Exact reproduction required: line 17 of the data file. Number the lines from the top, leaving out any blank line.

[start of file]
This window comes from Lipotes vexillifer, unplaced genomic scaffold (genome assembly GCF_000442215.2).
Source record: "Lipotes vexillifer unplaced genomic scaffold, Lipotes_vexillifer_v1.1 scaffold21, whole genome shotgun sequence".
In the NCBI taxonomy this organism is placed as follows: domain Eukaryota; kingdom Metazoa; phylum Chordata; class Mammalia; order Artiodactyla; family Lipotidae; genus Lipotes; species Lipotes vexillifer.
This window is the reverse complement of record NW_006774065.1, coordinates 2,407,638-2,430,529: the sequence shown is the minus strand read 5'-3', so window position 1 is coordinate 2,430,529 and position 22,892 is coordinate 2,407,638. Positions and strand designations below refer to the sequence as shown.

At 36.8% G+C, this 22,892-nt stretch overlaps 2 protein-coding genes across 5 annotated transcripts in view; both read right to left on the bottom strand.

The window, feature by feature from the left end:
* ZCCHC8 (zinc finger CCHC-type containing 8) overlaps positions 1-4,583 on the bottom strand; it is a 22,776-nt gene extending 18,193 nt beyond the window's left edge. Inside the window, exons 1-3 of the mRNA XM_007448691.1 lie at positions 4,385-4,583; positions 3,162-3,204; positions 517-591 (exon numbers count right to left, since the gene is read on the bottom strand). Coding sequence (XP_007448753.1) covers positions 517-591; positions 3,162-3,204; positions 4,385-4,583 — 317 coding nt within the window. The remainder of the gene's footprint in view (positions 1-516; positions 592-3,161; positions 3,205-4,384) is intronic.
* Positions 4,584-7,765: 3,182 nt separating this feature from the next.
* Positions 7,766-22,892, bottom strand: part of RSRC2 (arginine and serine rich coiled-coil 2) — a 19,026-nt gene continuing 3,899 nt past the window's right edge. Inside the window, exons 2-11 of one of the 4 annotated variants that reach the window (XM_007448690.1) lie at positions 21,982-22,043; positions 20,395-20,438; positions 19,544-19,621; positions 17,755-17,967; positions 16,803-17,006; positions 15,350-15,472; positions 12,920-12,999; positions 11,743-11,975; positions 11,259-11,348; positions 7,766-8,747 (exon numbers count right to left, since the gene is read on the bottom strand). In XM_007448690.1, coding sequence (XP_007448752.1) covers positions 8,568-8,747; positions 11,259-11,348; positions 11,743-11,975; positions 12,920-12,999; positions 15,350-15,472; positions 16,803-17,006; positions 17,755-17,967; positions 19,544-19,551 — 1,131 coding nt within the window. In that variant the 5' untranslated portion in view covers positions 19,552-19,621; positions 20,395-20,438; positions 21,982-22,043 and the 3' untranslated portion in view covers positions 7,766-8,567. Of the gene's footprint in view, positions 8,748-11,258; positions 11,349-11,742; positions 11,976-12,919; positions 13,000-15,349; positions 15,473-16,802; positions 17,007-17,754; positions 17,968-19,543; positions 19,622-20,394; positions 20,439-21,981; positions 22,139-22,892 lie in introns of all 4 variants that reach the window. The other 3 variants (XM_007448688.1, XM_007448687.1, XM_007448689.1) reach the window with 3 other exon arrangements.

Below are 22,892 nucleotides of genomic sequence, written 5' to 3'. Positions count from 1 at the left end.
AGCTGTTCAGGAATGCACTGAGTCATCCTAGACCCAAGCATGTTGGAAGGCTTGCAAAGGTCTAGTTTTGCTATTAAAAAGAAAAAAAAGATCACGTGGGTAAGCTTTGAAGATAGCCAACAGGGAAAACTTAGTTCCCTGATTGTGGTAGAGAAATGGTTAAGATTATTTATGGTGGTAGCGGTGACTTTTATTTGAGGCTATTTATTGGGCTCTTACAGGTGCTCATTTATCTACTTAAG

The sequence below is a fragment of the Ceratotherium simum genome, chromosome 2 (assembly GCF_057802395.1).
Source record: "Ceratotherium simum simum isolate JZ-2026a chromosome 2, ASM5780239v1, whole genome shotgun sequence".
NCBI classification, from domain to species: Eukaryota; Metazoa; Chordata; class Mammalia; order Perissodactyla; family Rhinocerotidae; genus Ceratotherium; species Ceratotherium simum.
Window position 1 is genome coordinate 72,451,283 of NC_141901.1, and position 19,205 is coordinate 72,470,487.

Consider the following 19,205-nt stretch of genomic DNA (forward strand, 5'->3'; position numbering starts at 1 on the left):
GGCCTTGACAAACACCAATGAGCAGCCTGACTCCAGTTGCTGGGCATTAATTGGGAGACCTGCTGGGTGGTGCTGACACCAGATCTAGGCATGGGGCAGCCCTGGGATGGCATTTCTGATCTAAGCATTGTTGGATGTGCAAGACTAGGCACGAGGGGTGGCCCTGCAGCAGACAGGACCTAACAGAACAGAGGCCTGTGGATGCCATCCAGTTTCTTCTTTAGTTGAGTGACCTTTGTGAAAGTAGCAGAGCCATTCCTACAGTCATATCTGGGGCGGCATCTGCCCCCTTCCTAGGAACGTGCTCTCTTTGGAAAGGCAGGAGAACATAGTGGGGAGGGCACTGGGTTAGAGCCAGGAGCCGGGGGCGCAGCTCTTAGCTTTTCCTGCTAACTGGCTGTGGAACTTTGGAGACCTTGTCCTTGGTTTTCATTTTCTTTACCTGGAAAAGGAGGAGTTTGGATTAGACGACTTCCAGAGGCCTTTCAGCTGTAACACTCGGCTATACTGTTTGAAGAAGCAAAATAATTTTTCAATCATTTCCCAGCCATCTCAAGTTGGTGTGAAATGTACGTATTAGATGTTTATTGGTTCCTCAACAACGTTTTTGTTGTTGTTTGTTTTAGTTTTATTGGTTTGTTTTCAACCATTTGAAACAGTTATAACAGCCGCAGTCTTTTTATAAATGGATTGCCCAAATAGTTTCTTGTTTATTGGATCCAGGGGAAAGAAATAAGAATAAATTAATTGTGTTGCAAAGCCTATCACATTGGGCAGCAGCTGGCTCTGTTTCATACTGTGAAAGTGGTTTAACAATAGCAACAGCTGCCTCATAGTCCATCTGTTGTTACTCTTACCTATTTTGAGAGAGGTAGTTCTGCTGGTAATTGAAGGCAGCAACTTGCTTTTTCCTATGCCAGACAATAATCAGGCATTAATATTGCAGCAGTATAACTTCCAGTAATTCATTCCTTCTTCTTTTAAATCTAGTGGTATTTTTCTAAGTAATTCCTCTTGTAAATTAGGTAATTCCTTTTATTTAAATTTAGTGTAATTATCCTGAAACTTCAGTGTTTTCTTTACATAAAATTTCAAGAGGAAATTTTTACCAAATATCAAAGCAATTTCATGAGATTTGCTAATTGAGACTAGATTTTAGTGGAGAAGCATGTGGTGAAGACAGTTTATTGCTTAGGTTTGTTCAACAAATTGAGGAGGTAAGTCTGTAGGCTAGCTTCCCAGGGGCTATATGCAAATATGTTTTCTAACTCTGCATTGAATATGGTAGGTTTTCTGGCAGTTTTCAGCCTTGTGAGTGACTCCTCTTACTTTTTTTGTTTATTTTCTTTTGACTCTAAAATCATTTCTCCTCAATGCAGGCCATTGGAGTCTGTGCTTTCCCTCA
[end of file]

GGCCTTGACAAACACCAATGAGCAGCCTGACTCCAGTTGCTGGGCATTAATTGGGAGACCTGCTGGGTGGTGCTGACACCAGATCTAGGCATGGGGCAGCCCTGGGATGGCATTTCTGATCTAAGCATTGTTGGATGTGCAAGACTAGGCACGAGGGGTGGCCCTGCAGCAGACAGGACCTAACAGAACAGAGGCCTGTGGATGCCATCCAGTTTCTTCTTTAGTTGAGTGACCTTTGTGAAAGTAGCAGAGCCATTCCTACAGTCATATCTGGGGCGGCATCTGCCCCCTTCCTAGGAACGTGCTCTCTTTGGAAAGGCAGGAGAACATAGTGGGGAGGGCACTGGGTTAGAGCCAGGAGCCGGGGGCGCAGCTCTTAGCTTTTCCTGCTAACTGGCTGTGGAACTTTGGAGACCTTGTCCTTGGTTTTCATTTTCTTTACCTGGAAAAGGAGGAGTTTGGATTAGACGACTTCCAGAGGCCTTTCAGCTGTAACACTCGGCTATACTGTTTGAAGAAGCAAAATAATTTTTCAATCATTTCCCAGCCATCTCAAGTTGGTGTGAAATGTACGTATTAGATGTTTATTGGTTCCTCAACAACGTTTTTGTTGTTGTTTGTTTTAGTTTTATTGGTTTGTTTTCAACCATTTGAAACAGTTATAACAGCCGCAGTCTTTTTATAAATGGATTGCCCAAATAGTTTCTTGTTTATTGGATCCAGGGGAAAGAAATAAGAATAAATTAATTGTGTTGCAAAGCCTATCACATTGGGCAGCAGCTGGCTCTGTTTCATACTGTGAAAGTGGTTTAACAATAGCAACAGCTGCCTCATAGTCCATCTGTTGTTACTCTTACCTATTTTGAGAGAGGTAGTTCTGCTGGTAATTGAAGGCAGCAACTTGCTTTTTCCTATGCCAGACAATAATCAGGCATTAATATTGCAGCAGTATAACTTCCAGTAATTCATTCCTTCTTCTTTTAAATCTAGTGGTATTTTTCTAAGTAATTCCTCTTGTAAATTAGGTAATTCCTTTTATTTAAATTTAGTGTAATTATCCTGAAACTTCAGTGTTTTCTTTACATAAAATTTCAAGAGGAAATTTTTACCAAATATCAAAGCAATTTCATGAGATTTGCTAATTGAGACTAGATTTTAGTGGAGAAGCATGTGGTGAAGACAGTTTATTGCTTAGGTTTGTTCAACAAATTGAGGAGGTAAGTCTGTAGGCTAGCTTCCCAGGGGCTATATGCAAATATGTTTTCTAACTCTGCATTGAATATGGTAGGTTTTCTGGCAGTTTTCAGCCTTGTGAGTGACTCCTCTTACTTTTTTTGTTTATTTTCTTTTGACTCTAAAATCATTTCTCCTCAATGCAGGCCATTGGAGTCTGTGCTTTCCCTCA